Hello from the Great Bear!

My name is Hannah and I am one of the new members of the Raincoast research team in Bella Bella this year.  Megan (the second newbie), Kyle, and I have been working hard alongside our Heiltsuk counterparts Howard, Harvey and Ian C. Reid for the past 3 weeks. We have traveled to all corners of our picturesque study area in Heiltsuk Territory to set up our sites and collect our samples all whilst bearing witness to the incredible beauty of this area.  Never having traveled to the central coast of BC before, I find myself snap-happy with my camera, and am sitting at close to 500 photos thus far. It’s been said many times and in many ways before but the Great Bear Rainforest truly is a poster child for natural beauty!

The opportunity to work with Raincoast and study bears up in Bella Bella came at a time of uncertainty.  I had just finished my undergrad degree in Geography and found myself face-to-face with the massive unknown of ‘what comes next?’.   I had just taken a class with Raincoast’s Science Director Dr. Chris Darimont at UVic and found myself inspired by his work and passion. Needless to say that when the opportunity to be a part of, and contribute to, the ongoing Salmon Carnivore Project came about I did not hesitate.  Not knowing what to expect, I hopped on the ferry with colleagues I barely knew, headed to an area I’d never been, to study bears,  a species I knew relatively little about.  Now, 3 weeks later I find myself among friends in an area that is becoming increasingly familiar while contributing to a research project I’ve become incredibly passionate about.  I even get to ride in a helicopter (a first for me)!

Kyle, Don and Hannah standing in the snow at one of our bear bait sites.

So far this year we have been working extra hard. The late spring left us with some particularly snowy sites (see photo). One site took us 2.5 hours to set up!  In addition to setting up our wire snags, we have had the pleasure of pumping our (non-reward) bait of fermented fish guts into jerry cans and portioning out beaver butt as an accompaniment. One day in the bait shed pumping “rotten fish milkshake” was enough to leave my nose haunted for days to come.  Painter’s suits provided choice attire for such an occasion and offered some comic relief to an otherwise stinky situation (see photo).  As a reward for all of this hard work, we’ve successfully obtained our sought after prize: bear hair! With a large stack of brown envelopes filled with hair and a few bear visitors caught on camera this season is shaping up to be a good one!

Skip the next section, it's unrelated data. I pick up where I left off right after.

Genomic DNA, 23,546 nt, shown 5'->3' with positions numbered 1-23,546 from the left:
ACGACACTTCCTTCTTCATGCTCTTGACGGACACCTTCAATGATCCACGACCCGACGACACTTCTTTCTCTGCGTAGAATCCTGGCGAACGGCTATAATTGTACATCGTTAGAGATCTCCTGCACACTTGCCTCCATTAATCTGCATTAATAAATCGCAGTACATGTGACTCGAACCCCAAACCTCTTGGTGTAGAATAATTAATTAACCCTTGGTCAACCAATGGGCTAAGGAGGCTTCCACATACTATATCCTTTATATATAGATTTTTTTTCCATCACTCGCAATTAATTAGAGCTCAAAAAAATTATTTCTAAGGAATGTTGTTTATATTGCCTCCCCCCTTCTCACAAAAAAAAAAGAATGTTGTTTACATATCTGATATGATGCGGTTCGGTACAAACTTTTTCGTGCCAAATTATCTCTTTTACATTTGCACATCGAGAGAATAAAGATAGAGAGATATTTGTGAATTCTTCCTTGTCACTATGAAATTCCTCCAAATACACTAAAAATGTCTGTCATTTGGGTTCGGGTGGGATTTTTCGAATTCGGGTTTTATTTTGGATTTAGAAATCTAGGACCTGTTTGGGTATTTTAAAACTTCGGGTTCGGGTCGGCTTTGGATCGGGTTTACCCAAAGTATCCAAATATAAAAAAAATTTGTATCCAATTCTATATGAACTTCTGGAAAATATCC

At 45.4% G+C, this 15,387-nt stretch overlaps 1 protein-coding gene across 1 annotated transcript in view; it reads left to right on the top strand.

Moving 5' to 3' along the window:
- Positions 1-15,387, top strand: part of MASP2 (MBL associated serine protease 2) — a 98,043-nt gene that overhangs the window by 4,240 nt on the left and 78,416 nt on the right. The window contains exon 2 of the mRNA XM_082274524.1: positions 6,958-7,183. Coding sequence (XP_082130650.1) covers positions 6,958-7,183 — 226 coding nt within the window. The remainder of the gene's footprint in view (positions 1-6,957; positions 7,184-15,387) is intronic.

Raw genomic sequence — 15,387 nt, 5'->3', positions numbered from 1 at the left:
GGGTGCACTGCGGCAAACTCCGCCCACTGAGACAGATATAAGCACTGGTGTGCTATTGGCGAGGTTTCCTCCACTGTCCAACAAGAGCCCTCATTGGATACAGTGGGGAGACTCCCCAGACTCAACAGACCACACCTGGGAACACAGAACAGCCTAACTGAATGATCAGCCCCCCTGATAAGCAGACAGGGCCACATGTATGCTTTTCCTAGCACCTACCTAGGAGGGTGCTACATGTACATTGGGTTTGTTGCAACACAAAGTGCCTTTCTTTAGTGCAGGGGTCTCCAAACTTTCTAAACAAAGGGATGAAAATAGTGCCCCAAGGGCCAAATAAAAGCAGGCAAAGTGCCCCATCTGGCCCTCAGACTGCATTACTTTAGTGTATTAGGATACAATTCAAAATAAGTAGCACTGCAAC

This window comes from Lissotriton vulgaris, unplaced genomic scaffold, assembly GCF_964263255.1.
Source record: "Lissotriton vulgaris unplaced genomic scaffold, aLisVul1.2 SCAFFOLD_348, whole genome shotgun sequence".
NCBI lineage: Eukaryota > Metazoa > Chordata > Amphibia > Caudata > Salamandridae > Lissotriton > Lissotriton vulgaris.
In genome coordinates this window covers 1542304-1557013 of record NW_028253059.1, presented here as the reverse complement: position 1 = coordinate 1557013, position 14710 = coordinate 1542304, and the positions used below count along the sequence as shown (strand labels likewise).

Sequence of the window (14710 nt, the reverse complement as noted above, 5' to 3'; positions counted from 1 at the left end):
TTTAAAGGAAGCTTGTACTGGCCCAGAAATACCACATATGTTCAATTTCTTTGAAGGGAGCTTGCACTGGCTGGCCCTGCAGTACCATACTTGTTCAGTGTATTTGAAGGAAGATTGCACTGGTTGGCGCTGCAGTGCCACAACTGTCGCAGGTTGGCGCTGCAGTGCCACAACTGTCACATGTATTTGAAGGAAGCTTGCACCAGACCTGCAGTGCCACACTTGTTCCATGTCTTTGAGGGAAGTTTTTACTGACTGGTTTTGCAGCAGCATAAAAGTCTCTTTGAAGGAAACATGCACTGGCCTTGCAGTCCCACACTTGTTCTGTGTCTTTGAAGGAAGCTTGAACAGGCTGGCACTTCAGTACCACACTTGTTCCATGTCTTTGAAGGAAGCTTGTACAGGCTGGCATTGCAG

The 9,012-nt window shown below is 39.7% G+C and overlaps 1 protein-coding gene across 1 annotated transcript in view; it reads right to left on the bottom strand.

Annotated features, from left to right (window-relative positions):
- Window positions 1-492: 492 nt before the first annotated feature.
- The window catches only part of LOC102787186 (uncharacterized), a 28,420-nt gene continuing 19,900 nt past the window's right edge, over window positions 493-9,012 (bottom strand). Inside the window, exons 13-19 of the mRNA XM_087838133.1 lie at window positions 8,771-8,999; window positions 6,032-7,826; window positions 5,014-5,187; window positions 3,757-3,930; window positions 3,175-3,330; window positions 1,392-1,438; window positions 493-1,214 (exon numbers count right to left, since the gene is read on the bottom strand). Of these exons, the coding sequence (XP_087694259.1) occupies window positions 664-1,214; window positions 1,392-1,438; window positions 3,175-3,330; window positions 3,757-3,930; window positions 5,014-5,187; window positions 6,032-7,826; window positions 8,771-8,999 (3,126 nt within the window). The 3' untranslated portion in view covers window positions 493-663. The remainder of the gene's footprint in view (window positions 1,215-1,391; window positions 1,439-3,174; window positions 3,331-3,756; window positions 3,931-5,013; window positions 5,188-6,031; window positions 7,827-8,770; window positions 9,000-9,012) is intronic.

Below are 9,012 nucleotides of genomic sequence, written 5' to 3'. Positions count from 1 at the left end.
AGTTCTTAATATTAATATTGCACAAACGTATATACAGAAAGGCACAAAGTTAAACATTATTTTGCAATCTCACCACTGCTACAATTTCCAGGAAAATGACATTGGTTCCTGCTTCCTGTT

Hannah and Kyle dressed up for the bait shed which stores the smelly bear attractant (in background on an isolated float).

More to come,

Hannah Kobluk

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Raincoast’s in-house scientists, collaborating graduate students, postdoctoral fellows, and professors make us unique among conservation groups. We work with First Nations, academic institutions, government, and other NGOs to build support and inform decisions that protect aquatic and terrestrial ecosystems, and the wildlife that depend on them. We conduct ethically applied, process-oriented, and hypothesis-driven research that has immediate and relevant utility for conservation deliberations and the collective body of scientific knowledge.

We investigate to understand coastal species and processes. We inform by bringing science to decision-makers and communities. We inspire action to protect wildlife and wildlife habitats.

Coastal wolf with a salmon in its month.
Photo by Dene Rossouw.